Easy access and fast results. Learning isn't about creating the best possible implementation. Python wpuld have been another suggestion from me personally. What language would you have used?

A lot of people without a formal educational background start with established scripting languages.

I you handle data, chances are that you will get in contact with javascript at some point.

Using coffeescript or typescript would be a worse choice for learning, even if they counter some disadvantages of the base language in question.

I realized how little i knew about how databases work until I watched this lecture series. https://www.youtube.com/channel/UCHnBsf2rH-K7pn09rb3qvkA

Does anyone have DB internal book recommendation that inst' boring as hell.

You might try this collection of papers about DB technology.


Fair warning: this is not for beginners. If you find the going too hard, start with a DB textbook.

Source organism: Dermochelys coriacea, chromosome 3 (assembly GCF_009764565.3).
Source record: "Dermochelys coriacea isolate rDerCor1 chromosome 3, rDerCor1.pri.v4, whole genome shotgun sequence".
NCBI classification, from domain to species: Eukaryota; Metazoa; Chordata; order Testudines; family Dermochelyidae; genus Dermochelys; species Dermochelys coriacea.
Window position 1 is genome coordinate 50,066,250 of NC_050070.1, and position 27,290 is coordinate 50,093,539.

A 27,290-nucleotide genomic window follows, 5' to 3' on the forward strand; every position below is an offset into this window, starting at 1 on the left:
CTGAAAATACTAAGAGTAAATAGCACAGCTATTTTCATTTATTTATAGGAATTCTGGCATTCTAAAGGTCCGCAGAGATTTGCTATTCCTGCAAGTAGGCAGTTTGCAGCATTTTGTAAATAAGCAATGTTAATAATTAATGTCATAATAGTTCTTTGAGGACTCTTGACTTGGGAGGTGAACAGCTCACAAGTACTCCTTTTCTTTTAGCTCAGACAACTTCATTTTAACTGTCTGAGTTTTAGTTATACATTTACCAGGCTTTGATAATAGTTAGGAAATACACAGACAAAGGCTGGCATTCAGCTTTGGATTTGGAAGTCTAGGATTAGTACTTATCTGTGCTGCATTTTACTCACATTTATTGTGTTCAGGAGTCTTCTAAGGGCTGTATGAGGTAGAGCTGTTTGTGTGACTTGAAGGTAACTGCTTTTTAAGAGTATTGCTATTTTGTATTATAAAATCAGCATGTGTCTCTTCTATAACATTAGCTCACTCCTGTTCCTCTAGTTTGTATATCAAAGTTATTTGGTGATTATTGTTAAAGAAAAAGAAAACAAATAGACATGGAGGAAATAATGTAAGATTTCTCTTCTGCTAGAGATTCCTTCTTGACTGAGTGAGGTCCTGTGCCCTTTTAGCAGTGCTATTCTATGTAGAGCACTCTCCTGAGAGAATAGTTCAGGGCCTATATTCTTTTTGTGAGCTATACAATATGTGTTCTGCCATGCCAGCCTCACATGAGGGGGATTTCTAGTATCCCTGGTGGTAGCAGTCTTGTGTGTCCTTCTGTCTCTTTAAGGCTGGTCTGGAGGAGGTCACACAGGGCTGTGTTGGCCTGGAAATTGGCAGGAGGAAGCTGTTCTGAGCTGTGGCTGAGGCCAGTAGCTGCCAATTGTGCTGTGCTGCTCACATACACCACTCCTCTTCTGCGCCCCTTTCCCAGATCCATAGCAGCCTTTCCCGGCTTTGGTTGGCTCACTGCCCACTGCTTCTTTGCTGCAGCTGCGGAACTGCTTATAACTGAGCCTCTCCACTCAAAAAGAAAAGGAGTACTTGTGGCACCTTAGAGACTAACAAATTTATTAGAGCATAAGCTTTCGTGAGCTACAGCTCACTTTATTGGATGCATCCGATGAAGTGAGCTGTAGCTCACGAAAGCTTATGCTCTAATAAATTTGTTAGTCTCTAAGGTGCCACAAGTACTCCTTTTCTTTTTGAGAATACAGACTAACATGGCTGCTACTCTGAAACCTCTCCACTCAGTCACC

Also, that site doesn't seem to include the papers themselves. But most of those papers are very famous, so if you search for the titles, you should find copies. Worst case, you might need to visit a university library.

> Fair warning: this is not for beginners. If you find the going too hard, start with a DB textbook.

which one can teach how to build a DB system from scratch? I'm not talking about SQL theory or implementing a SQL parser but the actual persistence, indexing part.

Both of them, really. There's a lot to know if you want to build a modern database system. But no work I am aware of addresses the specific question of how to build a database system from scratch.

A reasonable approach might be to start with this high-level paper, and follow papers they reference until they get specific enough to address your specific questions:

    Joseph M. Hellerstein, Michael Stonebraker, James Hamilton.